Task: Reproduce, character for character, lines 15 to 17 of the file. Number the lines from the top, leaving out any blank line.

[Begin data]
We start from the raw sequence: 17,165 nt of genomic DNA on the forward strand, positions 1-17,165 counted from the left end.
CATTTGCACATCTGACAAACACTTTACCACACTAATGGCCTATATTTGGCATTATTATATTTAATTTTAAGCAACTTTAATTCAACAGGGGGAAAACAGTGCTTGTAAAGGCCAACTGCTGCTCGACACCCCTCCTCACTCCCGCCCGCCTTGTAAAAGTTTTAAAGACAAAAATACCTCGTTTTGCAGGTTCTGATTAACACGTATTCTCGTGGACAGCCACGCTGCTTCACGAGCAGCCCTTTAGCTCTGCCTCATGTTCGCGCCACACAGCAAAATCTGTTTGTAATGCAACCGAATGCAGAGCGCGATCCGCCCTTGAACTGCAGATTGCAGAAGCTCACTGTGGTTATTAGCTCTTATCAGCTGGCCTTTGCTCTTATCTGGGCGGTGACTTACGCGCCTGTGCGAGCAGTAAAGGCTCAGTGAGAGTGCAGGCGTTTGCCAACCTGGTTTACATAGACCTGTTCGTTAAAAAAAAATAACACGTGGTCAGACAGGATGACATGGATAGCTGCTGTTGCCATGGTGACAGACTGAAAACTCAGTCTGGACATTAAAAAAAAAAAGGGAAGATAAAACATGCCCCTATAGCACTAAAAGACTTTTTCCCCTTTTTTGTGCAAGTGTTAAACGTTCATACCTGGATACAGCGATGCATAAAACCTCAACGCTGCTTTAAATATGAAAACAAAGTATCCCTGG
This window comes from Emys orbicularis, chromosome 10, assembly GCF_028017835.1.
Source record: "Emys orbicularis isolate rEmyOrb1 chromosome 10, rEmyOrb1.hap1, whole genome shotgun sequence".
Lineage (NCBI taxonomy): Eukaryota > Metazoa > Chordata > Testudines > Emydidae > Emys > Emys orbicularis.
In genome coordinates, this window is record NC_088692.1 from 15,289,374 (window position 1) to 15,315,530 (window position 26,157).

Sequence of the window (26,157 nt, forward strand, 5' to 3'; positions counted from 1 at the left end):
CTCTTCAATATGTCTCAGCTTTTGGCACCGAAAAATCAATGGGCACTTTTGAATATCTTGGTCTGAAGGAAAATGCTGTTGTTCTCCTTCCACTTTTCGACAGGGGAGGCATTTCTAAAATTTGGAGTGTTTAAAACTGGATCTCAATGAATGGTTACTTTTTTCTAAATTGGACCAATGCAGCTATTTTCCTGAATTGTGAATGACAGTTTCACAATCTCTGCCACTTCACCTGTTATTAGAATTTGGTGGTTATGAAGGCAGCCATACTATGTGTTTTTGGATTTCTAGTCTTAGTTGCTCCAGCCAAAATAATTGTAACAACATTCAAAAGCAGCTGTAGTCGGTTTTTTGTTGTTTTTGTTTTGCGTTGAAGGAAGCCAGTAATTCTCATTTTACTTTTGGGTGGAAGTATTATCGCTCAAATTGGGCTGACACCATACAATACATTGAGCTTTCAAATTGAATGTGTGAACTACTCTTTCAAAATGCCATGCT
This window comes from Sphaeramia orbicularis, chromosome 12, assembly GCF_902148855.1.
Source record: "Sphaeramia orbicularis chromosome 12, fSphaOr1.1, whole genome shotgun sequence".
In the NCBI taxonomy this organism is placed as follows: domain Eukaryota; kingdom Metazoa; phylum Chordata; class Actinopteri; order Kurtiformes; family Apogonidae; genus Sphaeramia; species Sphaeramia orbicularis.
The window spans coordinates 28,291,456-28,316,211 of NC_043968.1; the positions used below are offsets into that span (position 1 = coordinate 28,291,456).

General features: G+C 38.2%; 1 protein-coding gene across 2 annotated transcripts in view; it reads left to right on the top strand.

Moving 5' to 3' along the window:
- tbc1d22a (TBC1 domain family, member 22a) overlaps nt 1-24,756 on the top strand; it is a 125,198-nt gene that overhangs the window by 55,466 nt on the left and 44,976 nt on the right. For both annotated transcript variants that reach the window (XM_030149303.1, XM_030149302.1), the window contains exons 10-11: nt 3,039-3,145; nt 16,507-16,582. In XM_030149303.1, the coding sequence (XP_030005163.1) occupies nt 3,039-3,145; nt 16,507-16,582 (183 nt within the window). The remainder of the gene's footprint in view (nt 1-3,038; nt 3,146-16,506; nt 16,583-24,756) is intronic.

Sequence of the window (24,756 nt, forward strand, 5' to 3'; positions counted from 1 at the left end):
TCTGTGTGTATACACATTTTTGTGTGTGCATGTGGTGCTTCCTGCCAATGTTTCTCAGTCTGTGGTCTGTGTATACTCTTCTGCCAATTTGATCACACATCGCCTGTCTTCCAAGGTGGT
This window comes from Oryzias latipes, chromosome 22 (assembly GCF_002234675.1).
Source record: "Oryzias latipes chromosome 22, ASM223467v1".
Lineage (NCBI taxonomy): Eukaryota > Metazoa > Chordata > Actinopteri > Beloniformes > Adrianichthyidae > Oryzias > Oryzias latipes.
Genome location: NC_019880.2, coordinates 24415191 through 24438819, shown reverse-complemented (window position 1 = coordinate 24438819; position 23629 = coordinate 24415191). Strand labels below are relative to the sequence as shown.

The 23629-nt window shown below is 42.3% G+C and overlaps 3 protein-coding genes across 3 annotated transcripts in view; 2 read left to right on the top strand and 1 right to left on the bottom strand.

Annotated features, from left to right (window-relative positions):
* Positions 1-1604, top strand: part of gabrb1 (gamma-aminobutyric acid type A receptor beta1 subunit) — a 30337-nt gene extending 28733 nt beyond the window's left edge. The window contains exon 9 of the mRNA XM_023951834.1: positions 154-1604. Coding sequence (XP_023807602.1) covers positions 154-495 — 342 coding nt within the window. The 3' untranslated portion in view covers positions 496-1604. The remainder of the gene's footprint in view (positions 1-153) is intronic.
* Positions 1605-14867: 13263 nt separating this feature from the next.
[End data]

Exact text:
- tbc1d22a (TBC1 domain family, member 22a) overlaps nt 1-24,756 on the top strand; it is a 125,198-nt gene that overhangs the window by 55,466 nt on the left and 44,976 nt on the right. For both annotated transcript variants that reach the window (XM_030149303.1, XM_030149302.1), the window contains exons 10-11: nt 3,039-3,145; nt 16,507-16,582. In XM_030149303.1, the coding sequence (XP_030005163.1) occupies nt 3,039-3,145; nt 16,507-16,582 (183 nt within the window). The remainder of the gene's footprint in view (nt 1-3,038; nt 3,146-16,506; nt 16,583-24,756) is intronic.

Sequence of the window (24,756 nt, forward strand, 5' to 3'; positions counted from 1 at the left end):
TCTGTGTGTATACACATTTTTGTGTGTGCATGTGGTGCTTCCTGCCAATGTTTCTCAGTCTGTGGTCTGTGTATACTCTTCTGCCAATTTGATCACACATCGCCTGTCTTCCAAGGTGGT